Tyler Wedel

Tyler Wedel was a punter and placekicker for Northern Illinois University football, and helped the Huskies get into the 2013 Orange Bowl against Florida State. Also a multi-faceted player for the McFarland High School football team, Wedel now works in McFarland as a financial advisor.

A dozen years ago, former McFarland High School athlete Tyler Wedel started to blaze the trail toward several successful high school and college football seasons. He was awarded a scholarship to play football at Northern Illinois University, where, in his sophomore year, the team earned a trip to Orange Bowl in Miami.

Before graduating, Wedel was nominated twice for the Ray Guy Award, given to the best punter in college football.

Today, Wedel is a successful financial adviser for Edward Jones in McFarland.

Sometimes, a local football hero will become a career success because of his past athletic feats. For Wedel, not many people remember him from his days on the playing field.

“That’s kind of a good thing,” said Wedel, who can get down to business with his clients and not engage in football-related conversations.

But when he talks about those days, you can still hear the excitement in his voice like he’s calling a play in the huddle. Not too many high school athletes land at NCAA Division 1 universities to play sports, and Wedel’s experiences helped build his personality and mold his work ethic.

“When you are in college sports, going with boosters and attending different events, you learn those social skills to communicate at a very high level with those individuals,” said Wedel, who graduated from McFarland in 2011 before starting his college football playing days with the Huskies.

Joining McFarland football

Wedel’s love of sports began at an early age when he and his brothers would always be outside, playing any game that involved use of a stick and ball. He caught the bug for football by attending McFarland High School games with his father.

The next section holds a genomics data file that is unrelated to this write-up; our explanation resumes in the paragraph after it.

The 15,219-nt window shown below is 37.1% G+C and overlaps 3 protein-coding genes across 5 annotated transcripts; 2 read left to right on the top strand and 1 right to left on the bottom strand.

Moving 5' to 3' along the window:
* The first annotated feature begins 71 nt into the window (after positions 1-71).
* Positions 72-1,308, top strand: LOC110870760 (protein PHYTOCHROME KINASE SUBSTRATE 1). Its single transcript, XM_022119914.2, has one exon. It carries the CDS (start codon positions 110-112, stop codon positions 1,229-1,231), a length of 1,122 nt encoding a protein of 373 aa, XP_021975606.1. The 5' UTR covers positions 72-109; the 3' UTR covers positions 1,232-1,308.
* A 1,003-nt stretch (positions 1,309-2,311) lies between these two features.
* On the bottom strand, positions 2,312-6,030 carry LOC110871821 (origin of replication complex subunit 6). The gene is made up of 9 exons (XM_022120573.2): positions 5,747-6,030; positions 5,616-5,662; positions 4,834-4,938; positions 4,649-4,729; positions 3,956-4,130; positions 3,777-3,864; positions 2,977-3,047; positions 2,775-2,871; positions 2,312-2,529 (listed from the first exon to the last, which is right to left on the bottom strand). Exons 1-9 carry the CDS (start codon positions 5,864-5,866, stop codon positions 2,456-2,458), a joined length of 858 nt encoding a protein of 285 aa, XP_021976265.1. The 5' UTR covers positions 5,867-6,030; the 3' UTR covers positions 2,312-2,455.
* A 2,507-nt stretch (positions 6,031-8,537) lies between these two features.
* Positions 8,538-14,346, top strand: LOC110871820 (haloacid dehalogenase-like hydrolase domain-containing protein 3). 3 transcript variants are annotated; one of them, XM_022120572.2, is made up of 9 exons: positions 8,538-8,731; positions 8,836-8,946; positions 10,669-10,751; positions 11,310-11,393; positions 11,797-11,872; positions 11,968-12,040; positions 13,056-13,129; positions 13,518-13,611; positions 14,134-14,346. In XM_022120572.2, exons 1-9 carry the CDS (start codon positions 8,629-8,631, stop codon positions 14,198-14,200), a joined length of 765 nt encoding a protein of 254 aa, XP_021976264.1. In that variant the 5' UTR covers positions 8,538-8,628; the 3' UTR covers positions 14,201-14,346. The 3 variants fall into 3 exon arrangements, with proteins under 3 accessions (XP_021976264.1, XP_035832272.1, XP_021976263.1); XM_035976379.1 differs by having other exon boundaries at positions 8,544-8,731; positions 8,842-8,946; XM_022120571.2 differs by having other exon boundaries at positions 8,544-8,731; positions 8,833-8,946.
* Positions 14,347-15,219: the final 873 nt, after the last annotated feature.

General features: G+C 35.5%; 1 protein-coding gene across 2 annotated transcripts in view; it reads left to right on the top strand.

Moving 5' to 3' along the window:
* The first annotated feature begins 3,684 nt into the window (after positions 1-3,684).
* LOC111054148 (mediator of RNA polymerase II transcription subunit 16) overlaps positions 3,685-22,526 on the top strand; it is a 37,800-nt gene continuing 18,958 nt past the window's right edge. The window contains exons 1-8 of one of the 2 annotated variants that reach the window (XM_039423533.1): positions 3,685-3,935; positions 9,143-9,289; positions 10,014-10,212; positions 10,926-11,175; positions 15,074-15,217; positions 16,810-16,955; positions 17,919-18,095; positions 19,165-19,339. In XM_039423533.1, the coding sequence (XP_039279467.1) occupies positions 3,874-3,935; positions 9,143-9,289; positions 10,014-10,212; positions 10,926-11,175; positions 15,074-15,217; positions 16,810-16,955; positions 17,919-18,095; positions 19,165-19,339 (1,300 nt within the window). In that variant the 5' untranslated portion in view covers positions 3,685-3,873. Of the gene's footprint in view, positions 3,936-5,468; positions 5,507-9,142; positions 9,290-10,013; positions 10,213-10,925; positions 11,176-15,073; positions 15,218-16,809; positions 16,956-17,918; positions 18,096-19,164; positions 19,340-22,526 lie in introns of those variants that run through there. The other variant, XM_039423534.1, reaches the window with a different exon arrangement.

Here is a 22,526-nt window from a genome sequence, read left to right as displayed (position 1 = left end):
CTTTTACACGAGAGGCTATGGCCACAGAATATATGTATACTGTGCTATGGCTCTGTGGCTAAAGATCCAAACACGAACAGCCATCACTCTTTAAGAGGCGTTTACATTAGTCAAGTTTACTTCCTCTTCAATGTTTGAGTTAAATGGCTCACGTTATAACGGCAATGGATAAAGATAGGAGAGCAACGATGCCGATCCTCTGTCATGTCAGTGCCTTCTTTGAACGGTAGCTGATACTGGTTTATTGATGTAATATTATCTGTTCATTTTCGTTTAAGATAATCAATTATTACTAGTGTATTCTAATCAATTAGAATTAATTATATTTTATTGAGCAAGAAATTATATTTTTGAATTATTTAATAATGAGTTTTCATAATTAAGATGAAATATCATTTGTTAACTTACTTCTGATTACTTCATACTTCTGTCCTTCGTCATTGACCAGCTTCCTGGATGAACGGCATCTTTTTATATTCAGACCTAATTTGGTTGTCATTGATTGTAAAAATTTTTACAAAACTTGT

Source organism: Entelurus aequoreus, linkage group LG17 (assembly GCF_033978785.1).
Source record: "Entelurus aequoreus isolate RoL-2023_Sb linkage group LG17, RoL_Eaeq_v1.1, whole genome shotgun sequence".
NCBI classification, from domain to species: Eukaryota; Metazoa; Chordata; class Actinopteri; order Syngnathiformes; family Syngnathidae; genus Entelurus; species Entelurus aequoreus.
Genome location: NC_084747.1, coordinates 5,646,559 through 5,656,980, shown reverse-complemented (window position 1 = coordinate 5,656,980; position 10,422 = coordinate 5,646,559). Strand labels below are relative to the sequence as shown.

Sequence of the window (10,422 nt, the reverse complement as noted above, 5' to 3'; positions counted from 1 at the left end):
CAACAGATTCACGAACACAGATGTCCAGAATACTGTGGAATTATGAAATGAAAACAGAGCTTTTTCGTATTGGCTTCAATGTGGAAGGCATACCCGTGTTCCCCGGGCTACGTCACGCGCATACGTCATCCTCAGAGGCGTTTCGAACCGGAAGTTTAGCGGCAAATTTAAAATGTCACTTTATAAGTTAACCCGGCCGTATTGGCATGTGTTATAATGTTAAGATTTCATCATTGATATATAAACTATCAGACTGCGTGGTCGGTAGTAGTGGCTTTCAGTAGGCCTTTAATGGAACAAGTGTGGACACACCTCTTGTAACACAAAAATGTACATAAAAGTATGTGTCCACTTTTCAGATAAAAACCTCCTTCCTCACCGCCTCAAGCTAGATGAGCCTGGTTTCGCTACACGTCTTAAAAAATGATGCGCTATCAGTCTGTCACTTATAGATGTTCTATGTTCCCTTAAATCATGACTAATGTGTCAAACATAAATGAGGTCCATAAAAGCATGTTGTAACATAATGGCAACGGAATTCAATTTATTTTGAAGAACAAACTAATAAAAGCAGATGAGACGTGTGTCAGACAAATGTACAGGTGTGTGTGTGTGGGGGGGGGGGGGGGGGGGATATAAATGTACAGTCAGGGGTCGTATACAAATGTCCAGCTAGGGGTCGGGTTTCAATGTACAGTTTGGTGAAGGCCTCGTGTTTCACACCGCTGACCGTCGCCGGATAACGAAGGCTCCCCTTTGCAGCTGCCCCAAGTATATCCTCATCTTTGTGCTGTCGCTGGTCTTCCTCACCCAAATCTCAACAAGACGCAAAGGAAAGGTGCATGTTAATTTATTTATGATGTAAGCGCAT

After joining the varsity roster as a freshman, a special relationship began with Wedel and his head coach, Paul Ackley.

“Paul definitely kept me humbled, made sure I was working the hardest on the team and held me to a higher standard,” Wedel said. “Paul was willing to be flexible with our offense, and that gave me the opportunity to succeed as I did. It got my name out there and got me some notice.”

Wedel played an assortment of positions with the Spartans: quarterback, safety, kickoff returner, punt returner, placekicker and punter. As a junior, Wedel received All-Rock Valley Conference first team honors for his placekicking and punting, and was a second teamer offense at quarterback as the Spartans finished 4-1 in the Rock Valley Conference and 8-2 overall.

In 2010, his senior year, Wedel established himself as one of the best football players in the state. He completed 79-of-138 passes for 1,279 yards and 15 touchdowns and rushed for 894 yards and 14 touchdowns. The Spartans were undefeated in conference and 10-2 overall. Wedel shared the Rock Valley’s most valuable offensive player award with offensive line teammate Derek Patten, and earned first team defense honors as a placekicker, punter and defensive back.